Friday, April 27, 2007

Tucson - El Centro del Mariachi

If a soundtrack was to be compiled of my life, this song would be near the beginning of the tracklist. I can close my eyes and still hear my nana singing it to me.

When Linda Ronstadt recorded Canciónes de mi Padre in the 1980s, she cracked open the mariachi world like a cascaron over the head of a child - but instead of a child, there was a new generation of Mexican American people full of joy for being reconnected to a part of our identity that struggles to remain alive.

Living in Baja Arizona, this is always a magical time of year with the Tucson International Mariachi Conference in full swing. The schools are alive with the excitement of young groups who will be undergoing training, and the hearts of parents, family and friends nearly burst with pride at the promising accomplishments of el futuro. As the Tucson Citizen noted earlier in the week:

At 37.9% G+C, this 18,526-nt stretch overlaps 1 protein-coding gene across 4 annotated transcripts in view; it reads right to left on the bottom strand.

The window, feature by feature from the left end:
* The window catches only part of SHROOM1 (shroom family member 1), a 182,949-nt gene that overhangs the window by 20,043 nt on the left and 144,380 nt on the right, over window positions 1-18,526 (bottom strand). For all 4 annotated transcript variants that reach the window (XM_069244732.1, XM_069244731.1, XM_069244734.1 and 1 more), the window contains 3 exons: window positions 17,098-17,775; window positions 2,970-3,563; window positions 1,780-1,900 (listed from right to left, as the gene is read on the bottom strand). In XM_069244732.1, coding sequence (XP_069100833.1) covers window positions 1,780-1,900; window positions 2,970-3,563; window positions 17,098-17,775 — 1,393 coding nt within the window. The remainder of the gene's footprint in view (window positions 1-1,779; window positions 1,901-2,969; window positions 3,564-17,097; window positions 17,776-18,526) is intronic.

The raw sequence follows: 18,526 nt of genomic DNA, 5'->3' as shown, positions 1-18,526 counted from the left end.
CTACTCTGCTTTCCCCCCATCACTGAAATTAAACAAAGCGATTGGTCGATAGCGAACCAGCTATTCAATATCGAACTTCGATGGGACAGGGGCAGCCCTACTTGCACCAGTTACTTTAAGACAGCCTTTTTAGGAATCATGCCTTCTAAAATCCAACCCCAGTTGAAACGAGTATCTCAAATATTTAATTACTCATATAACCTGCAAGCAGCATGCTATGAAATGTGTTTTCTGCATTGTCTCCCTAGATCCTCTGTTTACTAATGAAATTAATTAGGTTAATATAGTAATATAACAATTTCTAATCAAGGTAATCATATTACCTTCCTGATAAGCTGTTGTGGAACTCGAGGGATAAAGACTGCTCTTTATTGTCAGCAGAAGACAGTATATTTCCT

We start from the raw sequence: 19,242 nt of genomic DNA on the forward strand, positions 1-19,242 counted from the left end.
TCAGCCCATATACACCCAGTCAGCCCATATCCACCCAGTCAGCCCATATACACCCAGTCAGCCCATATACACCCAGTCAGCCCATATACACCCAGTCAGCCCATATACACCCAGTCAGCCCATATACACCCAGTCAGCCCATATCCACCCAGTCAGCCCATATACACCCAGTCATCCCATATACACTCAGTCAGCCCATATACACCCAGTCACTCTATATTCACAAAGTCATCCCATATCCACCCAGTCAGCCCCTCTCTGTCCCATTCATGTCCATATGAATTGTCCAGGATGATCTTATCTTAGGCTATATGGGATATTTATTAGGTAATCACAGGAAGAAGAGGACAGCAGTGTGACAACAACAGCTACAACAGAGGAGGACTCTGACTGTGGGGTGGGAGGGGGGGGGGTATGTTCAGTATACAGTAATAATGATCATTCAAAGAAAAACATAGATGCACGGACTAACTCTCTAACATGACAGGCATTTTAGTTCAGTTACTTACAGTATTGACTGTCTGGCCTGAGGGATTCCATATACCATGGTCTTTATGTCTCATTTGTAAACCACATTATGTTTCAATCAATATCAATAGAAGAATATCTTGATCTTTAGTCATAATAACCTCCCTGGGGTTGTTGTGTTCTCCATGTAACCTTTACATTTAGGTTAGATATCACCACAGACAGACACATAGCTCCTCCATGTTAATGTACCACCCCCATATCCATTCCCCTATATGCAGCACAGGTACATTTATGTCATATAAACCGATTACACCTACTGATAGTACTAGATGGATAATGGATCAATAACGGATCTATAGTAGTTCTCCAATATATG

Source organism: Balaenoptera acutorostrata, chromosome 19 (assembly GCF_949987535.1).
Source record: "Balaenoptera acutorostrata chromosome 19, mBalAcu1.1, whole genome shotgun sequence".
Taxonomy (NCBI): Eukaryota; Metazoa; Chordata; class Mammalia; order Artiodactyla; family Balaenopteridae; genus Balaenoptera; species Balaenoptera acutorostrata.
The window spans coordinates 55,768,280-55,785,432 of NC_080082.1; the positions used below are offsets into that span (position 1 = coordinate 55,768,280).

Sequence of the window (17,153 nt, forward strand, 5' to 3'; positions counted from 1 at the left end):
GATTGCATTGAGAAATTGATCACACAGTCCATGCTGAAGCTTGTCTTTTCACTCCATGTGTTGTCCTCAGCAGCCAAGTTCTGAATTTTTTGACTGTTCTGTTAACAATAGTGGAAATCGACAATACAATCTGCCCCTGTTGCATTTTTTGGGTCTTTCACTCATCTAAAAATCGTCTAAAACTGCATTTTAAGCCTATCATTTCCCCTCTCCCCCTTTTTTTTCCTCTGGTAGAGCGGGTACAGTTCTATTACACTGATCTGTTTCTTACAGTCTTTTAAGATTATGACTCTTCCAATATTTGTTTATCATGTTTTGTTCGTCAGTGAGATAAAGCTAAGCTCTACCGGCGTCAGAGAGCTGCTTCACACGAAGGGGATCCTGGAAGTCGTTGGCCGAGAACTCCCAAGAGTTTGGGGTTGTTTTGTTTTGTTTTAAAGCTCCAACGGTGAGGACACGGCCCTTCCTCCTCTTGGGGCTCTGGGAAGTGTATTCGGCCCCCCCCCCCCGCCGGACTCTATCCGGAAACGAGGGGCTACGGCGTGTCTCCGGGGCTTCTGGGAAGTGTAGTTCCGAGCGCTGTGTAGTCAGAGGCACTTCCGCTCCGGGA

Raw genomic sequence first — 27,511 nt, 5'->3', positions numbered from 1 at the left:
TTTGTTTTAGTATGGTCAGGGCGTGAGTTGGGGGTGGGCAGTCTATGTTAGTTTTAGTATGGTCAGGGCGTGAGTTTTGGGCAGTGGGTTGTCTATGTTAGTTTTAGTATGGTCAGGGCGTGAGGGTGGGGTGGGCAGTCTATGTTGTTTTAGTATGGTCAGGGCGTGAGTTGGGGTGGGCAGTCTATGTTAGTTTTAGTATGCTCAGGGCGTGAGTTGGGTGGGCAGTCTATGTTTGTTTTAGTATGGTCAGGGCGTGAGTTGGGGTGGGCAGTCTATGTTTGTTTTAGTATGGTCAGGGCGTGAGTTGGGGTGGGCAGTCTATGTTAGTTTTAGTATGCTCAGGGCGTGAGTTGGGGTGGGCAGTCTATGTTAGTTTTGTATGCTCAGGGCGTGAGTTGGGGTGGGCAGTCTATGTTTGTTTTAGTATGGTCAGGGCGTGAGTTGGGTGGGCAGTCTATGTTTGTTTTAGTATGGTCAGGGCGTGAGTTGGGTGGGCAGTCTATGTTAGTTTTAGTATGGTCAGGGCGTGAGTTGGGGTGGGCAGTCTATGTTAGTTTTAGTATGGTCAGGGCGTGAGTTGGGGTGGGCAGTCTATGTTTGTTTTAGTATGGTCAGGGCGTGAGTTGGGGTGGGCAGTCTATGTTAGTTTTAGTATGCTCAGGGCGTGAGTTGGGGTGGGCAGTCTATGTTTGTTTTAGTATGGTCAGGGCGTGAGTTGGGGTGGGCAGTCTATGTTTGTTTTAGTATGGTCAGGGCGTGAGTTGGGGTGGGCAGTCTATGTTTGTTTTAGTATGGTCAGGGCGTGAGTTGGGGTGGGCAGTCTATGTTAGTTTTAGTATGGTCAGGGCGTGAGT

Why do we love mariachi? Let us count the ways . . .
Students are inspired

5 Giving students the chance to rub shoulders with and learn directly from their musical heroes, providing young talent the inspiration to work harder. In no small sense, this conference made it hip to be a mariachi.

6 Indirectly providing incentive for students to remain in school. If kids are involved in what they do at school, they're more likely to graduate.

7 Creating a crop of better-trained music students, in part by insisting that mariachis learn to read music. This single element has elevated the level of playing and given students greater musical opportunities.

8 Getting more Hispanic kids involved in learning Spanish. After generations were punished for speaking Spanish, youngsters are now regaining their spoken cultural roots.

The final reason they mentioned is one that I understand all too well; but I can honestly say that due to the constant connection with music from groups like Mariachi Sol de Mexico, Mariachi Vargas de Tecalitlán and Mariachi Cobre; singers like Linda Ronstadt, Pedro Fernandez, Javier Solis, Jose Alfredo Jimenez, etc. the melody of mi gente has been reignited in my blood.

So, as Tucson celebrates 25 years of Mariachi Espectacular, I tip my virtual sombrero to all the instructors who keep cultivating our cultural soil so that it remains rich as far as the eye can see.

Mariachi Vargas in 2002 at the student workshops

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